If you have the sudden onset of four or more of the following symptoms, you may be having a panic attack:
Sudden high anxiety with or without a cause
A "smothering" sensation or shortness of breath
A feeling of choking
Chest pain or discomfort
Dizziness or faintness
A sense of unreality
A fear of going crazy or losing control
A fear of dying
Numbness or tingling
Chills or hot flashes
An isolated panic attack, while extremely unpleasant, is not uncommon or life-threatening. Panic disorder and panic attacks are not the same thing; panic disorder refers to repeat panic attacks along with worry and concern about having repeat attacks. Panic attacks can be a symptom of other anxiety disorders as well.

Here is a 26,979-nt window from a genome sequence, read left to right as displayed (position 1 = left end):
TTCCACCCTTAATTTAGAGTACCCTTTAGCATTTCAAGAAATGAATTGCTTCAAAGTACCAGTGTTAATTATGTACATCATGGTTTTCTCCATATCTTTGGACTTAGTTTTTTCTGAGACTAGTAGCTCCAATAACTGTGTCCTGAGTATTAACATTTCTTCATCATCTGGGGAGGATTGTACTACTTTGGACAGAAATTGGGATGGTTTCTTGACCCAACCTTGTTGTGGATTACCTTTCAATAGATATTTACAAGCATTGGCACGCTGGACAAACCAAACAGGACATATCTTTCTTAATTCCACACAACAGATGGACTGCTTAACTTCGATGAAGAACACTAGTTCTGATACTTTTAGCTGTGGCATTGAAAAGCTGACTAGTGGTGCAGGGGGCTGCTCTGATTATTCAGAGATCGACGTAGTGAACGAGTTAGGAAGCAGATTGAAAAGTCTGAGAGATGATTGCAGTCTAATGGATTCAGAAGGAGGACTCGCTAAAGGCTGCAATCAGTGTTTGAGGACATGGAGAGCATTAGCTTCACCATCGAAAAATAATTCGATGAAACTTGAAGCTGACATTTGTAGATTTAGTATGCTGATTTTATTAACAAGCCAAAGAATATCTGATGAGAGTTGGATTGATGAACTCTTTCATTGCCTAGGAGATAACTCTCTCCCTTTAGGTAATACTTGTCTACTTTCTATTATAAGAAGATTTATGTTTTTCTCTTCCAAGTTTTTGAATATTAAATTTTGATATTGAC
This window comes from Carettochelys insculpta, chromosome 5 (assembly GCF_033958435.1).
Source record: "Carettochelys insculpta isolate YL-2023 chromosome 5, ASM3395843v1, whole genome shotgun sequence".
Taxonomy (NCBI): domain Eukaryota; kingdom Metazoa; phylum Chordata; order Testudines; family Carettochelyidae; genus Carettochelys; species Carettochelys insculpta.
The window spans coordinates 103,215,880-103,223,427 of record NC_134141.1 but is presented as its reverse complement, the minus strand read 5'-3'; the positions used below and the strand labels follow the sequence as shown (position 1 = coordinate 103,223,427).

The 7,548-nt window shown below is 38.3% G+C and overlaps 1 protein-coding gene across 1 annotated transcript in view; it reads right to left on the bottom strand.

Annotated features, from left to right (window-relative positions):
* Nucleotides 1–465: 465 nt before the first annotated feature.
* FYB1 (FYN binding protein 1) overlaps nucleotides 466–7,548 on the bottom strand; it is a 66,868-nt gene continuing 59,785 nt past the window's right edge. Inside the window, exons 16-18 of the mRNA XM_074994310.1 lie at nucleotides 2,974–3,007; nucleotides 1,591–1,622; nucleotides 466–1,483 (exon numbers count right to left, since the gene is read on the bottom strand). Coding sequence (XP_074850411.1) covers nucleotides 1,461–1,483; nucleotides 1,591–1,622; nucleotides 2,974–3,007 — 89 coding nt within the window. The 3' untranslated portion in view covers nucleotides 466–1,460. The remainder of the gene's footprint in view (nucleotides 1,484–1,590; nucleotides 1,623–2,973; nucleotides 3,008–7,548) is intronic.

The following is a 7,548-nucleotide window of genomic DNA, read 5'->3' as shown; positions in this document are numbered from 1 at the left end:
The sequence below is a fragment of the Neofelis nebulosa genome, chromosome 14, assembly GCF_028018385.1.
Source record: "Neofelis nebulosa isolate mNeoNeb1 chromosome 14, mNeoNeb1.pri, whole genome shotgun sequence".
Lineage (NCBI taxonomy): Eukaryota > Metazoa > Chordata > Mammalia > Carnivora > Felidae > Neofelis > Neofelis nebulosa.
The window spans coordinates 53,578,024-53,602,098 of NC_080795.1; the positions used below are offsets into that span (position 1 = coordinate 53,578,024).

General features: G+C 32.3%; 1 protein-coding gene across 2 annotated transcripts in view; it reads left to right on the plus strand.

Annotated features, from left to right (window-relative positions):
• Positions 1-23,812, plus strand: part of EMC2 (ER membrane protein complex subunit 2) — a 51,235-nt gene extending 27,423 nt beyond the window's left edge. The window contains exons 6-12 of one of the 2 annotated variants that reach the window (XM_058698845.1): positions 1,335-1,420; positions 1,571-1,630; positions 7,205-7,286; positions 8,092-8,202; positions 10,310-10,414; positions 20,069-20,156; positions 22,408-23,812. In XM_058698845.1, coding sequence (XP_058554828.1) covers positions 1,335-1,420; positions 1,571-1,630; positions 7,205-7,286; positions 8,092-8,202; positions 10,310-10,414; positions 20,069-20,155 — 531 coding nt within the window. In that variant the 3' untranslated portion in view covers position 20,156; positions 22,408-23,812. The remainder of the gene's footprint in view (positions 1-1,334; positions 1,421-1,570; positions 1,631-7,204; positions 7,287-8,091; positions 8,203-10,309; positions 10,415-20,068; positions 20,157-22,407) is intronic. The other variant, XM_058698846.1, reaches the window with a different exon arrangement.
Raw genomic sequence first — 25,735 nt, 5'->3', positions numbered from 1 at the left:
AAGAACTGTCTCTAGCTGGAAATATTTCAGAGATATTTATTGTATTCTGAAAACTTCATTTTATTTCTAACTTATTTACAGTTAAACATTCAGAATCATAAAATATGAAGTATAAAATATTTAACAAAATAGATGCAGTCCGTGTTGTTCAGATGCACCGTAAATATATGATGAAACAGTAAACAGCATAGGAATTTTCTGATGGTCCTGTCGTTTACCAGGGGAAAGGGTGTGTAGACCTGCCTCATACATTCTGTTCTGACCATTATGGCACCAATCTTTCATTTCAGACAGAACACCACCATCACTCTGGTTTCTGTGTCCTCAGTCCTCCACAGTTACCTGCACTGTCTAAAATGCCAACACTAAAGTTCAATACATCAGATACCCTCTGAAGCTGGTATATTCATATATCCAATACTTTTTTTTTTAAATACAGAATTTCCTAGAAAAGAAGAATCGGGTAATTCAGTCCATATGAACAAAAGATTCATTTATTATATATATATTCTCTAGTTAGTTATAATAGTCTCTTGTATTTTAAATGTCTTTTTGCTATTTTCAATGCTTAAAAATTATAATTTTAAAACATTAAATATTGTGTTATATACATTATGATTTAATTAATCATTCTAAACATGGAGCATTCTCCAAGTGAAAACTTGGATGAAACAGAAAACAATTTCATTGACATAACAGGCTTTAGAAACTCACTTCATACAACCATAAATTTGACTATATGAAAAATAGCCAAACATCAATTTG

When Dorothea Lack was a little girl, she hid under a doctor's desk to avoid
a vaccination. Undaunted, the doctor crawled under the desk and vaccinated her
then and there. Lack said the incident provoked a fear of doctors that followed
her into adulthood. "I didn't feel I could trust them," says Lack, PhD,
now a psychologist who performs research on doctor-patient relations.
It's a rare soul who truly enjoys visiting the doctor. But for a significant
minority of the population, fear and anxiety...
You may think you're having a heart attack, and it's true that some of the symptoms can be similar. However, most people having a panic attack have had one before, triggered by a similar event or situation.
The chest pain of a panic attack usually stays in the mid-chest area (the pain of a heart attack commonly moves toward the left arm or jaw). You may also have rapid breathing, rapid heartbeat, and fear. A panic attack usually lasts only a few minutes, comes suddenly and disappears suddenly, but leaves you exhausted.